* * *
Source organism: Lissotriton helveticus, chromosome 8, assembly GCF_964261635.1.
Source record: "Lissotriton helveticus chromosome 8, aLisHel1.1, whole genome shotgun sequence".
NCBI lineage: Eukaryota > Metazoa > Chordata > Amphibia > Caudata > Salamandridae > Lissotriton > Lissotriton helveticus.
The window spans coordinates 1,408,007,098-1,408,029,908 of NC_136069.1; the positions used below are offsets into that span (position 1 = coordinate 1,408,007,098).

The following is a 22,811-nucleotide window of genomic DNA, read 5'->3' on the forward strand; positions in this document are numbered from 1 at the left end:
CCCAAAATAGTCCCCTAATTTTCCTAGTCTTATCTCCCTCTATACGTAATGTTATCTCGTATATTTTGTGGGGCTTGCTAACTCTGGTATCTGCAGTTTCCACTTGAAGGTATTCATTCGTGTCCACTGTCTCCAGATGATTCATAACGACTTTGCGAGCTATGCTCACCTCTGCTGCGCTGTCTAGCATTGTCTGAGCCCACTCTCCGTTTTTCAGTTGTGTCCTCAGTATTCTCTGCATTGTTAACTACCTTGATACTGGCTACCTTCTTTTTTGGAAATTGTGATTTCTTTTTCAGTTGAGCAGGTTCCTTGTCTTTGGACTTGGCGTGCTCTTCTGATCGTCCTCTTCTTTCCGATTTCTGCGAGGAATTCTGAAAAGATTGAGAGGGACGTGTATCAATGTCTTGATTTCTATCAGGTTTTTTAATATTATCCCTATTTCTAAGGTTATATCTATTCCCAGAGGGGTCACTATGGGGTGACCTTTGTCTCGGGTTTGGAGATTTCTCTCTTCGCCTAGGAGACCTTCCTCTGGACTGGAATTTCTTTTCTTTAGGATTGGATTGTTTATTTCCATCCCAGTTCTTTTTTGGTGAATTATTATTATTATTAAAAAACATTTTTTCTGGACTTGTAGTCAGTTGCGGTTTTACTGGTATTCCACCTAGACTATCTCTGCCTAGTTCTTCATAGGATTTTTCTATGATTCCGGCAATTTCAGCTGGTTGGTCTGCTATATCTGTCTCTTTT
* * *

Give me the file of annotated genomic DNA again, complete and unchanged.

Source organism: Lissotriton helveticus, chromosome 8, assembly GCF_964261635.1.
Source record: "Lissotriton helveticus chromosome 8, aLisHel1.1, whole genome shotgun sequence".
NCBI lineage: Eukaryota > Metazoa > Chordata > Amphibia > Caudata > Salamandridae > Lissotriton > Lissotriton helveticus.
The window spans coordinates 1,408,007,098-1,408,029,908 of NC_136069.1; the positions used below are offsets into that span (position 1 = coordinate 1,408,007,098).

The following is a 22,811-nucleotide window of genomic DNA, read 5'->3' on the forward strand; positions in this document are numbered from 1 at the left end:
CCCAAAATAGTCCCCTAATTTTCCTAGTCTTATCTCCCTCTATACGTAATGTTATCTCGTATATTTTGTGGGGCTTGCTAACTCTGGTATCTGCAGTTTCCACTTGAAGGTATTCATTCGTGTCCACTGTCTCCAGATGATTCATAACGACTTTGCGAGCTATGCTCACCTCTGCTGCGCTGTCTAGCATTGTCTGAGCCCACTCTCCGTTTTTCAGTTGTGTCCTCAGTATTCTCTGCATTGTTAACTACCTTGATACTGGCTACCTTCTTTTTTGGAAATTGTGATTTCTTTTTCAGTTGAGCAGGTTCCTTGTCTTTGGACTTGGCGTGCTCTTCTGATCGTCCTCTTCTTTCCGATTTCTGCGAGGAATTCTGAAAAGATTGAGAGGGACGTGTATCAATGTCTTGATTTCTATCAGGTTTTTTAATATTATCCCTATTTCTAAGGTTATATCTATTCCCAGAGGGGTCACTATGGGGTGACCTTTGTCTCGGGTTTGGAGATTTCTCTCTTCGCCTAGGAGACCTTCCTCTGGACTGGAATTTCTTTTCTTTAGGATTGGATTGTTTATTTCCATCCCAGTTCTTTTTTGGTGAATTATTATTATTATTAAAAAACATTTTTTCTGGACTTGTAGTCAGTTGCGGTTTTACTGGTATTCCACCTAGACTATCTCTGCCTAGTTCTTCATAGGATTTTTCTATGATTCCGGCAATTTCAGCTGGTTGGTCTGCTATATCTGTCTCTTTT